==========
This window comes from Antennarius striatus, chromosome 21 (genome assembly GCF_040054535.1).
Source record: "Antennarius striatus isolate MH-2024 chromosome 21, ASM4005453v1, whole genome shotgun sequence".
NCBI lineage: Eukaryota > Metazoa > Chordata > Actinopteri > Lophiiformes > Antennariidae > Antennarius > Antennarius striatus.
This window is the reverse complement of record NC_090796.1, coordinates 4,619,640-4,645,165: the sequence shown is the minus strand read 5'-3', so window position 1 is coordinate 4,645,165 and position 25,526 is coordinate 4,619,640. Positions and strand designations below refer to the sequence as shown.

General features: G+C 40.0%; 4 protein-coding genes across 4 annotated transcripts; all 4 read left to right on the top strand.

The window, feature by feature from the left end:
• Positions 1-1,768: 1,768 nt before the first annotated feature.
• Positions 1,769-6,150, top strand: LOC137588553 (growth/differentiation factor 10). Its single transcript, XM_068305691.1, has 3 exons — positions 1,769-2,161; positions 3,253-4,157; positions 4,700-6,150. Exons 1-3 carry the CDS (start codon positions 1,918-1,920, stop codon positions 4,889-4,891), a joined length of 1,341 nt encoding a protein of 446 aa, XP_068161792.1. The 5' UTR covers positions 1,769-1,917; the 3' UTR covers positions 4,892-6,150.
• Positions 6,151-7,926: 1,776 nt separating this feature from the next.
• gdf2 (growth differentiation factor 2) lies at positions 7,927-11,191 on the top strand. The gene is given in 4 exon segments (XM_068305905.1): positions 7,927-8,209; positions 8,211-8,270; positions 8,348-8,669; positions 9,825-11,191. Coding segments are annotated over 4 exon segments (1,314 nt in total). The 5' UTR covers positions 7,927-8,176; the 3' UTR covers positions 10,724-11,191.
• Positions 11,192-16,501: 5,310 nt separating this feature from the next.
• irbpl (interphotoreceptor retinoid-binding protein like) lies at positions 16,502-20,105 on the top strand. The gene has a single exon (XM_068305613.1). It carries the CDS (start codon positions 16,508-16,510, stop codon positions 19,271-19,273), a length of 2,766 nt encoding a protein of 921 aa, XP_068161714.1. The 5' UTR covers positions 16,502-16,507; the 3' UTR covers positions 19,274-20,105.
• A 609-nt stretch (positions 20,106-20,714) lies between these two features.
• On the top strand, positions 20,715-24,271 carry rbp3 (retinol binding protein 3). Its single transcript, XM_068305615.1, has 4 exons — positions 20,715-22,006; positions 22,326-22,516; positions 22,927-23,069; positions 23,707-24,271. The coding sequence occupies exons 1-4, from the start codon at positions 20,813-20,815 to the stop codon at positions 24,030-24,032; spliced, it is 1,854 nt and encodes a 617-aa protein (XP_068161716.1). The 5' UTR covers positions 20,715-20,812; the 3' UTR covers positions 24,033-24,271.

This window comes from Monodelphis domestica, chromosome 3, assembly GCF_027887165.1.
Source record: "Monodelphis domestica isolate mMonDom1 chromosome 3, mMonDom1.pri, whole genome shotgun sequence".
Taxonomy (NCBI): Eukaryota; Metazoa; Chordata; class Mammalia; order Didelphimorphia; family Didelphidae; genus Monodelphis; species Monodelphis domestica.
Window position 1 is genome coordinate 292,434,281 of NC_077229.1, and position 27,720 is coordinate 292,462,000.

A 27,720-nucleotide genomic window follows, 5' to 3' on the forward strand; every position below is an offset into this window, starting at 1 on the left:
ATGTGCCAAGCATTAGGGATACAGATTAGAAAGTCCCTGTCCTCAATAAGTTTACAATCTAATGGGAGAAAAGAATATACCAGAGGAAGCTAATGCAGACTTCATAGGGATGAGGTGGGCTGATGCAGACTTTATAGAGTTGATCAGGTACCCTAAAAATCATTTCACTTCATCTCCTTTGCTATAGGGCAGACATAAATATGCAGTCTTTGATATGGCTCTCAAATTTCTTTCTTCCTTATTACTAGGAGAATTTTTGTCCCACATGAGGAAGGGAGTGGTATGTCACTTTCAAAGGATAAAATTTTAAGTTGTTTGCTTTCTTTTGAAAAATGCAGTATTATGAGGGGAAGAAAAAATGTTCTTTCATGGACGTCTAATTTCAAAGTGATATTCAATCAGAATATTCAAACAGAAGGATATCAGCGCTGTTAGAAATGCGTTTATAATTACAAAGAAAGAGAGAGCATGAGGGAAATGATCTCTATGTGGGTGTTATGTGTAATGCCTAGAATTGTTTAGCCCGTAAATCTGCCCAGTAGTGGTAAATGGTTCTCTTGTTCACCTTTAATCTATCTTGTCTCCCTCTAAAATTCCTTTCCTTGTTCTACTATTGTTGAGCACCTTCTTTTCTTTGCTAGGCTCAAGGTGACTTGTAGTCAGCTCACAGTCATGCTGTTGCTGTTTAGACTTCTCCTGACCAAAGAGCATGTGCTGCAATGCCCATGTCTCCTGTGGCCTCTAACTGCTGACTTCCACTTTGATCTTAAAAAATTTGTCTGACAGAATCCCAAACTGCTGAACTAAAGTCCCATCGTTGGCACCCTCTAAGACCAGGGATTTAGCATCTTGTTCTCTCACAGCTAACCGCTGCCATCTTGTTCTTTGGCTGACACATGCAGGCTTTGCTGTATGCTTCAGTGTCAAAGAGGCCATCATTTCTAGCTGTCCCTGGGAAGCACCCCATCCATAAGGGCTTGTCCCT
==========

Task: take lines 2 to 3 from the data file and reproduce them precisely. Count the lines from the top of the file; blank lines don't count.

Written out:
Source record: "Antennarius striatus isolate MH-2024 chromosome 21, ASM4005453v1, whole genome shotgun sequence".
NCBI lineage: Eukaryota > Metazoa > Chordata > Actinopteri > Lophiiformes > Antennariidae > Antennarius > Antennarius striatus.